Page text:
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  23.  37
    Review of Brian Hebblethwaite, Philosophical Theology and Christian Doctrine[REVIEW]Brian Davies - 2006 - Notre Dame Philosophical Reviews 2006 (1).
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  24.  36
    Two Trinities: Reply to Hasker: Brian Leftow.Brian Leftow - 2010 - Religious Studies 46 (4):441-447.
    William Hasker replies to my arguments against Social Trinitarianism, offers some criticism of my own view, and begins a sketch of another account of the Trinity. I reply with some defence of my own theory and some questions about his.
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  25.  90
    Legal Formalism and Legal Realism: What is the Issue?: Brian Leiter.Brian Leiter - 2010 - Legal Theory 16 (2):111-133.
    In teaching jurisprudence, I typically distinguish between two different families of theories of adjudication—theories of how judges do or should decide cases. “Formalist” theories claim that the law is “rationally” determinate, that is, the class of legitimate legal reasons available for a judge to offer in support of his or her decision justifies one and only one outcome either in all cases or in some significant and contested range of cases ; and adjudication is thus “autonomous” from other kinds of (...)
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  26.  33
    The Biological Justification of Ethics: A Best-Case Scenario: Alexander Rosenberg.Alexander Rosenberg - 1990 - Social Philosophy and Policy 8 (1):86-101.
    Social and behavioral scientists — that is, students of human nature — nowadays hardly ever use the term ‘human nature’. This reticence reflects both a becoming modesty about the aims of their disciplines and a healthy skepticism about whether there is any one thing really worthy of the label ‘human nature’. For some feature of humankind to be identified as accounting for our ‘nature’, it would have to reflect some property both distinctive of our species and systematically influential enough to (...)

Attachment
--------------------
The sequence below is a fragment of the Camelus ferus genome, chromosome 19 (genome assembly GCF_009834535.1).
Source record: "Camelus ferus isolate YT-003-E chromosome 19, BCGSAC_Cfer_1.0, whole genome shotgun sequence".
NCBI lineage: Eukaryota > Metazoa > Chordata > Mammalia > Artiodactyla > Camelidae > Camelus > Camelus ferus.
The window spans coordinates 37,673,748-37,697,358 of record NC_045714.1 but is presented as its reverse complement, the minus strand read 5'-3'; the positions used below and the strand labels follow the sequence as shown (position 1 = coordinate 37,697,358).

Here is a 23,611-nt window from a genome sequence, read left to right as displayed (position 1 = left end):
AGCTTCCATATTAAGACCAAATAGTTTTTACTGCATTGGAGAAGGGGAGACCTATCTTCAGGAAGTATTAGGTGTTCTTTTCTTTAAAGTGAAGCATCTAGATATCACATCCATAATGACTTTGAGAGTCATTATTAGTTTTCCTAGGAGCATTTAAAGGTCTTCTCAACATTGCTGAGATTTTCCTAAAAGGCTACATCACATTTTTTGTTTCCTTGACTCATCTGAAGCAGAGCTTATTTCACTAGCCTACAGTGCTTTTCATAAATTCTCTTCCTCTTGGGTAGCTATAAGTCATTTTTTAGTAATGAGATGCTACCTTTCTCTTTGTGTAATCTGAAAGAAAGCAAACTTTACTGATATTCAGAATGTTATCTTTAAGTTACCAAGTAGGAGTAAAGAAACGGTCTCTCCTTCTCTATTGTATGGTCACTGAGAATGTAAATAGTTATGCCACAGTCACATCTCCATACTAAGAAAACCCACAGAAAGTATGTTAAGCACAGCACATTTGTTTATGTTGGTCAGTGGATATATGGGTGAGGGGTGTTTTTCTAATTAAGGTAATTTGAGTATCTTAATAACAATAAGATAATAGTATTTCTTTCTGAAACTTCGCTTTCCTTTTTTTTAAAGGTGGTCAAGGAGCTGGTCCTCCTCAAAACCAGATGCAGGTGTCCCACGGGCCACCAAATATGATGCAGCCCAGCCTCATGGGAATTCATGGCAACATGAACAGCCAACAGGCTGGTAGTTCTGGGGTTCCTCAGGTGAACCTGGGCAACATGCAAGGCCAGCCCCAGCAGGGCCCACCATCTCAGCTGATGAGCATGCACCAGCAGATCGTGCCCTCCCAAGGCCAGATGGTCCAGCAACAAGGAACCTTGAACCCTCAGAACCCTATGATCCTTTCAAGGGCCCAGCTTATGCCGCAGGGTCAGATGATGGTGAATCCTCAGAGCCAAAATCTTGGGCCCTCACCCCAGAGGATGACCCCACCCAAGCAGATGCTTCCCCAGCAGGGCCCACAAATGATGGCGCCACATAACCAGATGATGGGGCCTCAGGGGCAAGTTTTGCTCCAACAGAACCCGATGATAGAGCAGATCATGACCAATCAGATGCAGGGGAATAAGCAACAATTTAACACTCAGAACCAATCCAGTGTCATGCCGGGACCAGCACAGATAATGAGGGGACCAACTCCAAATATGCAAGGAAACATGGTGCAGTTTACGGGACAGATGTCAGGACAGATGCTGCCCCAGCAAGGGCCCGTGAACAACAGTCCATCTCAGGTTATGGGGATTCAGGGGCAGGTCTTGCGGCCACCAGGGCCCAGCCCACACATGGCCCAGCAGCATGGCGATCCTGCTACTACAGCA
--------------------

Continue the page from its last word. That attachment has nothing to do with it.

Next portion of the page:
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  27. Contractual Justice: A Modest Defence: Brian Barry.Brian Barry - 1996 - Utilitas 8 (3):357-380.
    As the author of Justice as Impartiality, I am not ashamed to admit that I was delighted by the liveliness of the discussion generated by it at the meeting on which this symposium is based. I am likewise grateful to the six authors for finding the book worthy of the careful attention that they have bestowed on it. Between them, the symposiasts take up many more points than I can cover in this response. I shall therefore focus on some themes (...)
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  28.  67
    Signals: Evolution, Learning, and Information.Brian Skyrms - 2010 - Oxford University Press.
    Brian Skyrms offers a fascinating demonstration of how fundamental signals are to our world. He uses various scientific tools to investigate how meaning and communication develop. Signals operate in networks of senders and receivers at all levels of life, transmitting and processing information. That is how humans and animals think and interact.
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  29. ERRATUM TO ROSENBERG Vol. 14, No. 2, P. 127 Bottom: Intentional Psychology and Evolutionary Biology: Part II: The Crucial Disanalogy. [REVIEW]Alexander Rosenberg - 1988 - Behaviorism 16 (1):97-97.
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  30.  63
    Niels Jørgen Cappelørn, Alastair Hannay, David Kangas, Bruce H. Kirmmse, George Pattison, Vanessa Rumble, and K. Brian Söderquist, Eds. , Kierkegaard's Journals and Notebooks Volume 3: Notebooks 1-15 . Reviewed By. [REVIEW]Brian Gregor - 2011 - Philosophy in Review 31 (2):107-110.
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  31.  10
    Ways of Worldmaking.Jay F. Rosenberg - 1982 - Noûs 16 (2):307-311.
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  32.  41
    Kierkegaard’s Journals and Notebooks, Vol. 7. Edited by Niels Jørgen Cappelørn, Alastair Hannay, Bruce H. Kirmmse, David D. Possen, Joel D. S. Rasmussen, Vanessa Rumble, and K. Brian Söderquist. [REVIEW]Brian Gregor - 2015 - Review of Metaphysics 68 (4):857-859.
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  33.  40